Sanford C. Bernstein is widely recognized as Wall Street's premier sell-side research firm. Our research is sought out by leading investment managers around the world, and we are annually ranked at the very top of acknowledged arbiters. In independent surveys of major institutional clients, Bernstein's research is ranked #1 for overall quality, industry knowledge, most trusted, best detailed financial analysis, major company studies, most useful valuation frameworks, best original research, and most willing to challenge management. In Institutional Investor's 2010 annual client survey, the leading survey by which analysts in our industry are evaluated, 100% of our U.S. Analysts were recognized as among the best in their respective fields -- more than any other firm on Wall Street.On April 20th, they released a report entitled Reed Elsevier: Is Elsevier heading for a political train-wreck?1 Here's part of what it has to say:
We believe that Elsevier needs to rethink altogether how it thinks of researchers as customers, or it could end up, in a few years, facing the same hostility it encounters with much of the academic librarian community. Governments and other funding bodies may then look a lot less kindly on subscription publishers if they antagonize scientists as well.Sauropod Vertebra Picture of the Week #AcademicSpring is starting a five-article series on how he thinks Elsevier should respond. The introduction provides some background for those who haven't been following the Elsevier boycott. It also explains that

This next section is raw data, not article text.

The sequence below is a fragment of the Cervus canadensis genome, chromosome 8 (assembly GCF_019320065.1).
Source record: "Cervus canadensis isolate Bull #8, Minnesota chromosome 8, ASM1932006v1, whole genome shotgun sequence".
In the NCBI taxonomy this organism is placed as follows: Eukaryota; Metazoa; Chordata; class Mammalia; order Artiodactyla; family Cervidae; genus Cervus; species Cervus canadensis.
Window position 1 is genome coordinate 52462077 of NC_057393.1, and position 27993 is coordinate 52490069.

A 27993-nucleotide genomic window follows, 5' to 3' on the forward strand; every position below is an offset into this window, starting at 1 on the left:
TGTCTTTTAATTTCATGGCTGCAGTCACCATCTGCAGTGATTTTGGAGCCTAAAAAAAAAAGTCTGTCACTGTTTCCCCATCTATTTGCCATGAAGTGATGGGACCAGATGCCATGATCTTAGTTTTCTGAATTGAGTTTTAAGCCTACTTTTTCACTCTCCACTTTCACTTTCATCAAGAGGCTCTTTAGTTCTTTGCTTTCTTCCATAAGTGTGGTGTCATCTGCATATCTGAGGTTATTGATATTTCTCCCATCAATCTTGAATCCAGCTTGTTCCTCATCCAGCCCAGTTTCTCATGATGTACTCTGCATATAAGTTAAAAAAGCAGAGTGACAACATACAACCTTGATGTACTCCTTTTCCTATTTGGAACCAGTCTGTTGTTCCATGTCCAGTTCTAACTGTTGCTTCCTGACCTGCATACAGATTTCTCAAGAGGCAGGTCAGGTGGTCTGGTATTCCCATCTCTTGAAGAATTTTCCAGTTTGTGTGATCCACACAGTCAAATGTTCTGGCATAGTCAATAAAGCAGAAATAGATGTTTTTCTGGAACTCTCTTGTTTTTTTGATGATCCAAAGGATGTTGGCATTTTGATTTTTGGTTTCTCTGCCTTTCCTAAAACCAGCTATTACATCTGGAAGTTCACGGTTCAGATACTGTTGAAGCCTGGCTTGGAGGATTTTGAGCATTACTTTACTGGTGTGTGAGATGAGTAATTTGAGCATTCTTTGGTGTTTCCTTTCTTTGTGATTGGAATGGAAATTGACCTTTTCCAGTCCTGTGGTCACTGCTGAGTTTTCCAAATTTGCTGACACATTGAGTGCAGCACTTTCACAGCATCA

[T]he world needs a flourishing ecosystem of different publishers. Much as I admire PLoS, a PLoS monoculture in publishing wouldn't be in anyone's best interests. We need competition between multiple publishers to drive prices down and services up, to keep everyone on their toes.Here's what's coming in the posts to follow (quoted with minor modifications from the introductory post).
- [P]art 1 will discuss the easy things that Elsevier can and should do without even thinking about it. Things that they should do now.
- Part 2 will talk about changes that will probably hurt them a little more to make, but which still need to be done as soon as possible.
- In Part 3, I'll look at the deeper changes that will be necessary in the medium and long term
- Finally, [he'll] top off the series with a few words about other barrier-based for-profit publishers.
1Don't ask me how this report, which clients obviously have to pay for, ended up in the wild. I got the link from Sauropod Vertebra Picture of the Week #AcademicSpring.